Your company wouldn’t tell us. It didn’t have to, since it isn’t public and thus faces less onerous disclosure requirements than one listed on a stock exchange. But that struck me then, and continues to strike me now, as odd. In my 13 years as an editor at the Wall Street Journal, I can’t remember hearing a CEO talk so specifically about progress in percentage terms and reveal so little in hard numbers. Indeed, companies that don’t have to divulge numbers often don’t bother to.

Instead, it seemed like Journal Register wanted to have it both ways, promoting impressive growth figures while refusing to provide the data that would give those numbers context.

As a result, we didn’t give much ink to Journal Register in our report. We did say this: “The company does not provide data on revenue, costs, or other metrics as a publicly traded firm would. Paton says his investors don’t want to disclose too much.”

And, that got your attention.

Shortly after the report was published in May 2011, you fired off an email to me, saying it was “unbelievable” we would focus on your cost-cutting efforts, disputing a quote that we did use and noting that, as a private company, you couldn’t tell us more. You also invited me to look at your company’s internal data, but under the umbrella of a strict nondisclosure agreement (which I wouldn’t sign). Finally, you did email me this prediction: “We will be within 1 percent of replacing every lost print ad dollar this year with digital ad dollars. A first anywhere.”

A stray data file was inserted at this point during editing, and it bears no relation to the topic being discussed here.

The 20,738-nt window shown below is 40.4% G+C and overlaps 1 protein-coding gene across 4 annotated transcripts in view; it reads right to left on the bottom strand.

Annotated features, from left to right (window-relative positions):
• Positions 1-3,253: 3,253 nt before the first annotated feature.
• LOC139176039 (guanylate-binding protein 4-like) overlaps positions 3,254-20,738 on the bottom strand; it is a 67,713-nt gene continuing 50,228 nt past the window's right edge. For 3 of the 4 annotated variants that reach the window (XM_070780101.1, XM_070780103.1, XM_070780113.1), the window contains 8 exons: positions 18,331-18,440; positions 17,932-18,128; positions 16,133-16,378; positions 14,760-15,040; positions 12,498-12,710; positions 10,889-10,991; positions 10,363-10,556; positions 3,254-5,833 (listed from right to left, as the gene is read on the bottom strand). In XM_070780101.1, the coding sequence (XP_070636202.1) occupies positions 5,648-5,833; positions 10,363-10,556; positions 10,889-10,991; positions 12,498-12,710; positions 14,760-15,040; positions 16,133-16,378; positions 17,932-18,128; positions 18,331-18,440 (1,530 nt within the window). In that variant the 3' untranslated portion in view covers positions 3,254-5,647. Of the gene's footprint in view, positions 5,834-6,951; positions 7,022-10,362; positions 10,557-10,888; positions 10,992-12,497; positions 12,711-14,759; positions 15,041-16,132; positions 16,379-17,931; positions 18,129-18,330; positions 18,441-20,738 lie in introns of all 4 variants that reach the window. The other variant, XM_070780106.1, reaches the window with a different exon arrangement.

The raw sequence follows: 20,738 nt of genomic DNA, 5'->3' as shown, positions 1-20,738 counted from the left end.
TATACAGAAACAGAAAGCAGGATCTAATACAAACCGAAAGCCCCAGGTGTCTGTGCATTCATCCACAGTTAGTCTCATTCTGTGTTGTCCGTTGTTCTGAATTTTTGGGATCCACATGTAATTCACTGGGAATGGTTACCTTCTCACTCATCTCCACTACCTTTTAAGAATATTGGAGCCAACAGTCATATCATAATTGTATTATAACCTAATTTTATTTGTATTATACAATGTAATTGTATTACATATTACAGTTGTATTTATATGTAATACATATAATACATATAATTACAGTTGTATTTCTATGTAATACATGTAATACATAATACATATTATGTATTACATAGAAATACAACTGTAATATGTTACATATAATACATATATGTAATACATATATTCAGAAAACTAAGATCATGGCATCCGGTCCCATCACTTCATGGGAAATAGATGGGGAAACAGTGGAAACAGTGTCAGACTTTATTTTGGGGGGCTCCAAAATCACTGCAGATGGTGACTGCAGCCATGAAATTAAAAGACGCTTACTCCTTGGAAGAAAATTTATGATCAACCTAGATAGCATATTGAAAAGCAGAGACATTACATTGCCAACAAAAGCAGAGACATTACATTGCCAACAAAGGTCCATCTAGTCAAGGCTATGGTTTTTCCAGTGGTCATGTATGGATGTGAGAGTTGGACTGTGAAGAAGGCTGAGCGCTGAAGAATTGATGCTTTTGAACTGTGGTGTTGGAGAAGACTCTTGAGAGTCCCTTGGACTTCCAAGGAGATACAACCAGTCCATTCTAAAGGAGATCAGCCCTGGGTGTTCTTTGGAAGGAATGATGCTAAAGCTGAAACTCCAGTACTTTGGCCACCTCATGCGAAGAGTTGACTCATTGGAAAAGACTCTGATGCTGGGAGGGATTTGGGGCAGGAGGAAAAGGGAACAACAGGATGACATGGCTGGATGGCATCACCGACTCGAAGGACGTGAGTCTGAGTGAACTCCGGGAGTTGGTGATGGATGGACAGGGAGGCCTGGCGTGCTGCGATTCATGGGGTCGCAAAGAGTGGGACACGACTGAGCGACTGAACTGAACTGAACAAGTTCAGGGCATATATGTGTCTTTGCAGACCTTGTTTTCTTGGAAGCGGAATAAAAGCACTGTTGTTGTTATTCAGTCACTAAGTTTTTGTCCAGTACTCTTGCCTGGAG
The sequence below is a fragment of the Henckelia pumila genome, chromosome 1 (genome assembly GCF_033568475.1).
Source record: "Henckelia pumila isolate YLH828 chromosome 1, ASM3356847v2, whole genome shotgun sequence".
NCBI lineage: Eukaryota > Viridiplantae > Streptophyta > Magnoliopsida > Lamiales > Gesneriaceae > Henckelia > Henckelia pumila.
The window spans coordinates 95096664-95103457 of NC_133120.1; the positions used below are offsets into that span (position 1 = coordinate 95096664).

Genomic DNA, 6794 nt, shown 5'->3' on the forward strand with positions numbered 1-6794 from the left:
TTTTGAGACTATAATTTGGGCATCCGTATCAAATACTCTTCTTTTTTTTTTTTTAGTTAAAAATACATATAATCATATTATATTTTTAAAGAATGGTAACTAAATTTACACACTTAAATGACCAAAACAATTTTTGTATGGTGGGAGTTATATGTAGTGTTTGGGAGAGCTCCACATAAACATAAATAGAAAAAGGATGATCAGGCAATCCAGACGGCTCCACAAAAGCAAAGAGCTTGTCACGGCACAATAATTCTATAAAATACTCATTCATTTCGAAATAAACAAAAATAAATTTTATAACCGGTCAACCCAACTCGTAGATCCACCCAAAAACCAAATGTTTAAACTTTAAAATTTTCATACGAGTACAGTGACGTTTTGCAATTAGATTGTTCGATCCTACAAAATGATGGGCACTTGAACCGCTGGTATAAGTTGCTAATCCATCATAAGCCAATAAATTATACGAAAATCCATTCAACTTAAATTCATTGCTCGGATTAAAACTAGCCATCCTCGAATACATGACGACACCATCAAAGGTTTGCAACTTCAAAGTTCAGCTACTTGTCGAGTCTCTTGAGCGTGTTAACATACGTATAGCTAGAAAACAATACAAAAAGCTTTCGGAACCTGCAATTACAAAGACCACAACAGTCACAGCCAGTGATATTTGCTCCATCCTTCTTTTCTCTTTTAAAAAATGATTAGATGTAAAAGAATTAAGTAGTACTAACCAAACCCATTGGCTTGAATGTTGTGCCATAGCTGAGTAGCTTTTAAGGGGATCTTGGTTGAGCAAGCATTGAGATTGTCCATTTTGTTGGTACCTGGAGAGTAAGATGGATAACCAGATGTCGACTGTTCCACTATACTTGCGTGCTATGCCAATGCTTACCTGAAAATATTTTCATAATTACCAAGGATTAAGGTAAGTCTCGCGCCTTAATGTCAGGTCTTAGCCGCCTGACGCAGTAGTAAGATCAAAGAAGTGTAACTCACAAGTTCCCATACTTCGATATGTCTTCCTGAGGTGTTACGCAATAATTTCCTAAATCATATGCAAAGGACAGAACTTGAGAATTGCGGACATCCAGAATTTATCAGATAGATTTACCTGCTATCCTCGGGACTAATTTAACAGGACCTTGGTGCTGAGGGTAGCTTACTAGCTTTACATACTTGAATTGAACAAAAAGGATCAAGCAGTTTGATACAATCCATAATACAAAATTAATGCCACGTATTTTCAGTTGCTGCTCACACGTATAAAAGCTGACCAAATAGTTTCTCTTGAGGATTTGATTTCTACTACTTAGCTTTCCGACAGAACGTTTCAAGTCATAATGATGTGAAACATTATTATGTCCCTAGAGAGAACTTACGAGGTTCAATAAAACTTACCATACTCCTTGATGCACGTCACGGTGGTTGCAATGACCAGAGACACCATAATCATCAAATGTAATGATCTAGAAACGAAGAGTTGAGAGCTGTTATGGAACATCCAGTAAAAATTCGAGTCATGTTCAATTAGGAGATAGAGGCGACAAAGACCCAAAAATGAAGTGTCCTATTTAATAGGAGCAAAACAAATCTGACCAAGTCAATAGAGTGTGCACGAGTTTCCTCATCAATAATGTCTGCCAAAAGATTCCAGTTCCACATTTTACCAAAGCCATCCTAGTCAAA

That prediction didn’t come true, and I’m sorry it didn’t. You and your colleagues deserve a lot of credit for aiming so high.

I don’t think you erred in pushing your company so far, so fast. But I do think that your sell of statistics that were based in percentages, not hard numbers, provided a patina of optimism when a more realistic view—or even a less transparent one—would have better served your interests.

I am regularly amazed that so many journalists trumpet companies’ growth statistics with so little context. That tells me that reporters and editors aren’t pushing hard enough, and perhaps, journalism schools aren’t being rigorous enough. We need to do a better job of encouraging journalists to be skeptical, even when they’re writing about companies in the same industry that employs them.

I hope that Digital First can emerge from this latest challenge better equipped to cope with the significant headwinds that affect local media companies. That would be greatly encouraging to all of us who care about this business.

Best regards,

Bill Grueskin

(Further reading: Ryan Chittum digs out the numbers behind the JRC bankruptcy.)


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Bill Grueskin is the dean of academic affairs at Columbia University Graduate School of Journalism. He is a former editor at the Miami Herald and Wall Street Journal.